Throws away his bad canvas but not his easel, for he needs it when his hand itches again with creativity…

A wise poet

Throws away his bad rhyme when he hits a block, but not his mind for he needs it for another verse…

Whoever amongst us

because of a block, throws away his


his easel or

hangs his head,

loses his common sense.



(By Wilbroad Isheunopa Bryce Mbofana aka Yung King – a budding young poet/hip hop musician from Banket Zimbabwe. Born on the 10th of February 1999. I enjoy writing as this is the only way I can freely express my thoughts and emotions. I believe poetry is freedom)








The frozen nation stood by

As the old man staggered to his wobbly feet

He imposingly stood over the nation

A mischievous grin across his glossed face

With unhurried ease he lowered his flyer

His shrivelled manhood in hand

Making sure the jet of his urine touches everyone

The frozen nation groaned and scratched

He stepped back to survey the frenzy

A foot raised to crush anyone who dares to remark upon this


The chirpy wife entered the scene

She pulled down her drawers

Squatted over the frozen nation

To reward it with a rare free meal

Her face distorted as though in labour

Then a naughty smile worked her lips

A hand held up as she admired her diamond ring

Under her the nation cringe pout lipped

She looked down, an electric cable in hand

The nation froze in fear of her deadly accuracy


The kids, high on something

Started vomiting all over the citizens

Cocktails and wines swigged in foreign lands

Spitting in flagrant disdain

The parents stood by cheering them on

She told them that they can do as they please

For the frozen nation is their father’s brainchild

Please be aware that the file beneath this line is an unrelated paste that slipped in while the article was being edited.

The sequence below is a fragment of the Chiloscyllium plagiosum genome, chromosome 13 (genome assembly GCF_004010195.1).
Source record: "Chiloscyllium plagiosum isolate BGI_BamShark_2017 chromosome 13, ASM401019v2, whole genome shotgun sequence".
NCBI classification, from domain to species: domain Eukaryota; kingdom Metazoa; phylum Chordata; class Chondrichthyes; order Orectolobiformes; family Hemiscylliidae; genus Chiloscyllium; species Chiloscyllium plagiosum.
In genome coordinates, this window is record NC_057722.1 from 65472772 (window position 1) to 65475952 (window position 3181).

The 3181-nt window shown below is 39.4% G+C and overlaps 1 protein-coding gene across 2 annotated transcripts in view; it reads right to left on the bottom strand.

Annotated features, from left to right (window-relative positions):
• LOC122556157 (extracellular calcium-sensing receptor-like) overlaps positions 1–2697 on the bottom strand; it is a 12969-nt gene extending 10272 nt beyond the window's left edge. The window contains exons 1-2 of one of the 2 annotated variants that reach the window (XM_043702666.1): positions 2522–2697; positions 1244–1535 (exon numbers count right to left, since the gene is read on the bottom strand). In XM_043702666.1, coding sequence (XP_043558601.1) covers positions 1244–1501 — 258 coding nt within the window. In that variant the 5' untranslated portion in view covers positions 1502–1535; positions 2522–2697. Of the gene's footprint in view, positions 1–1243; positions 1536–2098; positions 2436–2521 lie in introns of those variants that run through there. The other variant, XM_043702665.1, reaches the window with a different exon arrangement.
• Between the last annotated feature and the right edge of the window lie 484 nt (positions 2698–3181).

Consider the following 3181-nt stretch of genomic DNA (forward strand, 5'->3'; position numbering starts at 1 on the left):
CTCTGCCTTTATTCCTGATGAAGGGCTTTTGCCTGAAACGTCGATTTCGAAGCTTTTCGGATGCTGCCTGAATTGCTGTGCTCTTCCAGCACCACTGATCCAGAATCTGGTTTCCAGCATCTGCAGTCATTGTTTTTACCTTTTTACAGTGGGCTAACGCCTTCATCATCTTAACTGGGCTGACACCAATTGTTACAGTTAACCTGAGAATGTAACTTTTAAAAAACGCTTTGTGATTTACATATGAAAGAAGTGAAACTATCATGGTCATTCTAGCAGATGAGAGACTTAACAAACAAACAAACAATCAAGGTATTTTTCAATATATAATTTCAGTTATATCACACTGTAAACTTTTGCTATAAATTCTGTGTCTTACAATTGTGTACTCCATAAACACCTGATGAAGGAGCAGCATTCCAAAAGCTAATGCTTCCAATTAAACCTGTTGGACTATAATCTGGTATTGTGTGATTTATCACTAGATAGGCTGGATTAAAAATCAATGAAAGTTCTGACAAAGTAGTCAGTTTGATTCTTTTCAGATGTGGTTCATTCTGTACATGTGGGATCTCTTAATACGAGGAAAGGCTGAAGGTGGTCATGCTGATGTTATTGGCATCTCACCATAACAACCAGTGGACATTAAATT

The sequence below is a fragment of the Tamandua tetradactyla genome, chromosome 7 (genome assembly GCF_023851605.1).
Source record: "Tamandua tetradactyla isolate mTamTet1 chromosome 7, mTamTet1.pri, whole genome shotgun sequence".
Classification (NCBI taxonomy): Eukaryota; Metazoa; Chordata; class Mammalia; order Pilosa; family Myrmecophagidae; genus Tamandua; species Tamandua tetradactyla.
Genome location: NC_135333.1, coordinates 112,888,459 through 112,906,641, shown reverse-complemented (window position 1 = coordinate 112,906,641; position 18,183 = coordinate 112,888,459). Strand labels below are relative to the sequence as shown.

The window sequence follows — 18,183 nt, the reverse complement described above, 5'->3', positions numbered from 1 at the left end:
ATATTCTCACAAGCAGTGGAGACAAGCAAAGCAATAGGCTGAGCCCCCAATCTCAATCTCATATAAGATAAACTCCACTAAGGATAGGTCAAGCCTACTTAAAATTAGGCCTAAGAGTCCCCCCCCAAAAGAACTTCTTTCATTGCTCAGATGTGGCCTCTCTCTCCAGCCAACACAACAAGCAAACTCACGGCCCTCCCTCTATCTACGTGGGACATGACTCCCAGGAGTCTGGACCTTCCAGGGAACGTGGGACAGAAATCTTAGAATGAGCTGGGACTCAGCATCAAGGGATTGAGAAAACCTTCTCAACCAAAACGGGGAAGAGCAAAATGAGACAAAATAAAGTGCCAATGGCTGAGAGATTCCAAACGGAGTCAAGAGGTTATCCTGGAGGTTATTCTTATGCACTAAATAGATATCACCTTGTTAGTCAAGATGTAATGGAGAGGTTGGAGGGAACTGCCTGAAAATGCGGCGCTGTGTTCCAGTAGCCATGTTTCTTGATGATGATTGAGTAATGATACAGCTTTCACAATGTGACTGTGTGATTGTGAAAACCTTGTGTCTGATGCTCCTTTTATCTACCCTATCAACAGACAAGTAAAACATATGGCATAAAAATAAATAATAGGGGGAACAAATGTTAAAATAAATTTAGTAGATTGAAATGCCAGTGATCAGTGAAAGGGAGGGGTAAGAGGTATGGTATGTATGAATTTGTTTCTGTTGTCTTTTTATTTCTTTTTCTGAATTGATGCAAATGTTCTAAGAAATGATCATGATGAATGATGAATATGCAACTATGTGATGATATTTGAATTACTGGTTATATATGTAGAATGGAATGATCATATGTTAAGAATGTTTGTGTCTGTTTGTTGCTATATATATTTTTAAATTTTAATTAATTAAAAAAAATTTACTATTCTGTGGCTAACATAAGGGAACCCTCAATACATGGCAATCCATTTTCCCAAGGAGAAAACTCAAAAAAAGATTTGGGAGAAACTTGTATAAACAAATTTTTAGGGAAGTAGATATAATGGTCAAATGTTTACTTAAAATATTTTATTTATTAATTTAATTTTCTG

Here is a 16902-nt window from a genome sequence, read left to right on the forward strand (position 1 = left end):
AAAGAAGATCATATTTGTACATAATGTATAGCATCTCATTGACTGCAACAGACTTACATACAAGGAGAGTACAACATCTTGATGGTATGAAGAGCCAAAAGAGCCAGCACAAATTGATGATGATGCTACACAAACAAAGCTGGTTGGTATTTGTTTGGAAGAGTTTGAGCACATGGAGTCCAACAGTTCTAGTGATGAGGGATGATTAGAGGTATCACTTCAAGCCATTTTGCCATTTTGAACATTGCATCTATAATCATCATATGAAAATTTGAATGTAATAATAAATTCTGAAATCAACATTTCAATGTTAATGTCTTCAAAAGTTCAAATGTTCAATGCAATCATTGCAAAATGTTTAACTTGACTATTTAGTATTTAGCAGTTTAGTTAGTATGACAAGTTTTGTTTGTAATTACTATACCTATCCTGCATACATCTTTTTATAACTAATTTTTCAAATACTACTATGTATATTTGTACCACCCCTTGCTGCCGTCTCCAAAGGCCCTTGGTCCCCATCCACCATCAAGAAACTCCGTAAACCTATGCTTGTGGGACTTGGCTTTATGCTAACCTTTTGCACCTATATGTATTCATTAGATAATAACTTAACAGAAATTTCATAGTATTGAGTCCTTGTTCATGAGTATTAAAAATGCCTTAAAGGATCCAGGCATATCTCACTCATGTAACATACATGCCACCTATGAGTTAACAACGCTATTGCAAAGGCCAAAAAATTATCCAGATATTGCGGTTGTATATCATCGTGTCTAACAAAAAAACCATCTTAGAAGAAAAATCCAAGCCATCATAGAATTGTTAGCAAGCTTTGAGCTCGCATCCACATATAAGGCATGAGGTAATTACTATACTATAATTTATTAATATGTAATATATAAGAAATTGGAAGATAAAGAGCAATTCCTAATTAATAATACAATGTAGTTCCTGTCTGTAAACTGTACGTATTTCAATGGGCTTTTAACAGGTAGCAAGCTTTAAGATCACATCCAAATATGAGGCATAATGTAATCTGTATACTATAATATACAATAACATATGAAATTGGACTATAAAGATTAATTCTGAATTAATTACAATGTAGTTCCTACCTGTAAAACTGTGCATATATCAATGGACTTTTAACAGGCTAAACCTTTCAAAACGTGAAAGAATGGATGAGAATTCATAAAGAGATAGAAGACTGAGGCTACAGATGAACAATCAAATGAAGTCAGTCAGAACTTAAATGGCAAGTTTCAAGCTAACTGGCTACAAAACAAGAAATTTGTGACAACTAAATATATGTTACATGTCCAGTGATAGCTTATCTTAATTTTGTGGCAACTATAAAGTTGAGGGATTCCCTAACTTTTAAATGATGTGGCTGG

Everyone knows the fatality of choosing him for an enemy

Even if he were to sneeze from Singa



(By Bonnie Nyanduri – A Poet And Budding Script Writer Whose Work Touches On The Social Ills That Seems To Have The World Drunk On It Own Blood. He Is A Zimbabwean Currently Based In South Africa)








I just want to escape from the endless nagging questions and non-answers in my head sometimes I hold peace,

But only fleetingly…

Then the dam bursts..

Sometimes i wake up with a tear soaked pillow, puffy eyes and an empty feeling inside Sometimes i wonder…. Do i even exist?

Amidst the midst of noise, hustle and bustle

Amidst the chaos on the race to making the grind,

I stand still..


No one notices

No one pauses

They continue…

Sometimes I wonder….

I feel myself dying. Dying inside…

This silence

These walls, they mock me.



(By Hildah Tafadzwa Princess Maritinyu – I am a spunky, feisty and gutsy and unconventional woman. I am a humanitarian, whose interests are cancer awareness, child welfare and women empowerment. I am a teacher, and an aspiring poet and writer. I am proudly African, yet unapologetically a citizen of the world. I aim to be a positive influence of change)









A swelled pinhead and

colonial offshoot declares

your home is a shithole;

to remain where you are.

You look around and

see the crap –

raped beauty.

Molested potential.

Stolen riches and resources. Overwhelming chaos.

Pee without pots

No water to wash away

the stench of ammonia

Lopsided shacks –

The drop no longer long;

a hole in the ground

where flies meet.

Bread without butter

Riverbeds dumpsites

for termites.

Homes heavily laden

with worry.

The uni -graduate

doing uber not for joy